Nepal’s booster shot pace dismal, despite drive starting weeks before WHO advisoryIn the 52 days since the campaign started, only 1,515,507 people have taken booster shots.
Weeks before the World Health Organisation formally recommended booster dose, Nepal opened additional shots—first for frontline workers, then to elderly people and to the general population above 18 years old, but the pace of vaccination has remained sluggish.
The country started administering booster shots from January 17, while the UN health body recommended additional shots only this Tuesday.
However, in the last 52 days, just 1,515,507 people have taken the booster shots— around 25,000 people are getting immunised every day, which is very dismal, according to public health experts.
“The Technical Advisory Group on Covid-19 Vaccine Composition strongly supports urgent and broad access to current Covid-19 vaccines for primary series and booster doses, particularly for groups at risk of developing severe disease, given that current Covid-19 vaccines continue to provide high levels of protection against severe disease and death, even in the context of the circulation of Omicron,” reads the WHO’s recommendation.
Omicron has become the dominant variant globally, rapidly replacing other circulating variants. The third wave of the pandemic in Nepal was also driven by the Omicron variant— first by the BA.1 sublineage and later by the BA.2 sublineage. Before the authorities could figure out the cause of the surge in new cases, the new variant had already spread inside the country.
Despite the recommendation of public health experts, virologists, epidemiologists as well as infectious disease experts to start giving booster shots, the government delayed offering the shots saying that the World Health Organisation has not recommended the same.
By the time Nepal started the booster shots, the country was already gripped by the third wave of the Covid-19 pandemic, which killed hundreds and infected thousands of people throughout the country.
“We had urged the government not to wait for the WHO’s recommendation for booster shots, as several countries including Israel had already started offering fourth shots and others started the boosters,” Dr Janak Koirala, an infectious disease expert, told the Post. “Studies show that booster shots are needed and it is still necessary.”
In the initial stage, frontline workers including doctors, nurses, paramedics, lab technicians, hospital staff and ambulance drivers were given the third doses.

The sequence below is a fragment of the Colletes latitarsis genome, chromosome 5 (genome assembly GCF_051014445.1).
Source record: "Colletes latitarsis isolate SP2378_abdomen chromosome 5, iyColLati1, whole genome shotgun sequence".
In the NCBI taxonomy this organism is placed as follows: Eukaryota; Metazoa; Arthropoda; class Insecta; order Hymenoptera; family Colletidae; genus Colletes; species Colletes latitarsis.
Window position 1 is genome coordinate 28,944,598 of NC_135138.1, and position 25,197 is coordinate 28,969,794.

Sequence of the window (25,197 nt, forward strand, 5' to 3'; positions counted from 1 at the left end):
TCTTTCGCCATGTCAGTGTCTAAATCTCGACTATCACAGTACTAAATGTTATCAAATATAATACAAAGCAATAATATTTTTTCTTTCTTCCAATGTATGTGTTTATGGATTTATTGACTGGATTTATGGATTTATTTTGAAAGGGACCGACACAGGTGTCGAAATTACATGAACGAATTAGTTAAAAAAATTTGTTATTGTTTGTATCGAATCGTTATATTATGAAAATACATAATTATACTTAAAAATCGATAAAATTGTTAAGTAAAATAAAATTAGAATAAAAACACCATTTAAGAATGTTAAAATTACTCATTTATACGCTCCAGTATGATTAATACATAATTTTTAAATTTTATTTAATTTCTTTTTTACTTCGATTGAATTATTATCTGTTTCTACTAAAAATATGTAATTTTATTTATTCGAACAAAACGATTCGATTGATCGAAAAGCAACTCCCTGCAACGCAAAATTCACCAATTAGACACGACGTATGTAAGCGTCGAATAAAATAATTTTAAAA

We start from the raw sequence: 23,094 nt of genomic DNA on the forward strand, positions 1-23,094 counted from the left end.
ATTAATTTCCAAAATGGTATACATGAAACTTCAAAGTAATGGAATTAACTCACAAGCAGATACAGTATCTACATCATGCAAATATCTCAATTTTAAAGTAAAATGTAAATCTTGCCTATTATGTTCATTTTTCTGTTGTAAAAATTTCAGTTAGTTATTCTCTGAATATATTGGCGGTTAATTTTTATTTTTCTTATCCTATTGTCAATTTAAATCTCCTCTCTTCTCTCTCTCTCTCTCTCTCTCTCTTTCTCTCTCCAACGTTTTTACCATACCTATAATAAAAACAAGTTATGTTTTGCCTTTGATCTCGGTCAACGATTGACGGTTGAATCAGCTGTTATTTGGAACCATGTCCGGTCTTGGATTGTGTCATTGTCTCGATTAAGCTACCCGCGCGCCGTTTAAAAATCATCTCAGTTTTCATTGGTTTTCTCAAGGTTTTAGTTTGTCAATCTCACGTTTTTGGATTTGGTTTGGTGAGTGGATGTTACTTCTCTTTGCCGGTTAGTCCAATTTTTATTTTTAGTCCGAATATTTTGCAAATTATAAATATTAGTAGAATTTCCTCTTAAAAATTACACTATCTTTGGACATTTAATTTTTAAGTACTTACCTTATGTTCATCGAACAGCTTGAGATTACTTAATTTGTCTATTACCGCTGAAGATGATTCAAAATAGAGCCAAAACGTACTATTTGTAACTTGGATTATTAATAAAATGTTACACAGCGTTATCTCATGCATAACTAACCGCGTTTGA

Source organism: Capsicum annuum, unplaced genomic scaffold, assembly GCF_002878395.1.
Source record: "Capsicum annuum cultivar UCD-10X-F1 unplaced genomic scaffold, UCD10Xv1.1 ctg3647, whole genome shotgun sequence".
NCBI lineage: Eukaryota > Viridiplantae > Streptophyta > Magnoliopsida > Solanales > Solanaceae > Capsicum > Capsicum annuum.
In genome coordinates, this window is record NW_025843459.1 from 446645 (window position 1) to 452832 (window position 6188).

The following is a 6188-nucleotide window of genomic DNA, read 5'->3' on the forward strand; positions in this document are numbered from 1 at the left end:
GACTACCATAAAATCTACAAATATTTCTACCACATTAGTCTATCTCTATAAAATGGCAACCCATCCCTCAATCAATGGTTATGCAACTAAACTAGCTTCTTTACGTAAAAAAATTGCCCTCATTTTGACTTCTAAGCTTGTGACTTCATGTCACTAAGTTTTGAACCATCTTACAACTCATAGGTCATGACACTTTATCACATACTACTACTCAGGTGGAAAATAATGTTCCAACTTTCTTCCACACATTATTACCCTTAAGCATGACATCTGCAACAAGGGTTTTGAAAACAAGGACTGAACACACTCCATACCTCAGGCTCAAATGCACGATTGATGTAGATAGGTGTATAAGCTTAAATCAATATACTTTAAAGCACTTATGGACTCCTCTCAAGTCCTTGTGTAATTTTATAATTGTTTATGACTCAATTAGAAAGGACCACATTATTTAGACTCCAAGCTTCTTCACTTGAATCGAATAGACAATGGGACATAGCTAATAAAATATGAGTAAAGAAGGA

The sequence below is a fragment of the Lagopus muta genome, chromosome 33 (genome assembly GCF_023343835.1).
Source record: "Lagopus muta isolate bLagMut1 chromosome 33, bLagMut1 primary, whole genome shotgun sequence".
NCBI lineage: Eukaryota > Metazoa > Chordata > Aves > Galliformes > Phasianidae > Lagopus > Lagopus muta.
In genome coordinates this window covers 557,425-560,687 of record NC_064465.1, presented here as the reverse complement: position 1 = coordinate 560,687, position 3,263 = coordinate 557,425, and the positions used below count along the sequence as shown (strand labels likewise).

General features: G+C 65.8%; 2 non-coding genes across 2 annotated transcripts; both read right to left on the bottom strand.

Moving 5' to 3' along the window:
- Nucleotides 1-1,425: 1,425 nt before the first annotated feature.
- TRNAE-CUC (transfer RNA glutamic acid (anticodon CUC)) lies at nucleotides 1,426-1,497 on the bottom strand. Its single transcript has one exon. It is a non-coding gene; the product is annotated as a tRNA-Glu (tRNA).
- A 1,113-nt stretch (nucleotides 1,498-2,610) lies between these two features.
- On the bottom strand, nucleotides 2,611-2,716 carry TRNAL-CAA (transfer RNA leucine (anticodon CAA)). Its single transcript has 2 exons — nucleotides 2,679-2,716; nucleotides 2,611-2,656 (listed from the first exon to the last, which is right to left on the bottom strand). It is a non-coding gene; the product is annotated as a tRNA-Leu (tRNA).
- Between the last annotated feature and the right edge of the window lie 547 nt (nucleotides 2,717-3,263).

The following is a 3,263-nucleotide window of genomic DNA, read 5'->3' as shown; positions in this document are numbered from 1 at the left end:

Then journalists, bureaucrats, lawmakers, those serving in diplomatic missions, financial institutions, prisoners, elderly people at old age homes and refugees who were vaccinated in the first phase of the immunization campaign starting January 27, 2021, were offered the booster shots. Later additional shots were offered to elderly people and opened to all from February 12.
Doctors say that even if the new infection rate has declined significantly of late, there is no certainty that new cases will not surge again as the virus keeps mutating.
Data provided by the Health Ministry show that only around five percent of the total population has taken booster shots in the last 52 days.
Public health experts say that such a lethargic approach will not help authorities avoid another possible outbreak in the coming days.
“Authorities have opened booster shots to all but an awareness drive has not been launched effectively like in the past,” said Dr Prabhat Adhikari, an infectious disease expert. “People might not have been seeking booster shots, due to the current decline in new infections. But this will be risky, as the situation could change any time.”
The UN health agency said that vaccines prevent infection and transmission, in addition to providing protection against severe disease and death. Studies show that people immunised against Covid-19 would lose approximately half of their defensive antibodies every 108 days or so.
Experts say that time has not come to slow down the vaccination pace and people may not seek vaccines unless authorities encourage them to do so.
“There may be thousands of people, who were inoculated six or more months ago,” said Dr Biraj Karmacharya, an epidemiologist. “Authorities should bring a programme to ramp up vaccination pace. All eligible people need primary doses and boosters. As we have experienced and witnessed the worst case scenario, we should not underestimate the possible risks.”
Health Ministry officials said that it is the responsibility of the local level governments to speed up the vaccination process.
“There might be some confusion in provincial and local levels regarding the administration of booster shots,” Dr Sangeeta Kaushal Mishra, spokesperson for the Health Ministry, said. “We have urged agencies under those governments to boost the vaccination pace including the administration of booster shots.”
On Wednesday, 224 people tested positive to Covid. So far,18,200,930 people have been fully vaccinated against the disease. So far, Nepal has received 47,882,800 doses of Covid-19 vaccines—AstraZeneca, Vero Cell, Moderna, Janssen and Pfizar-BioNTech.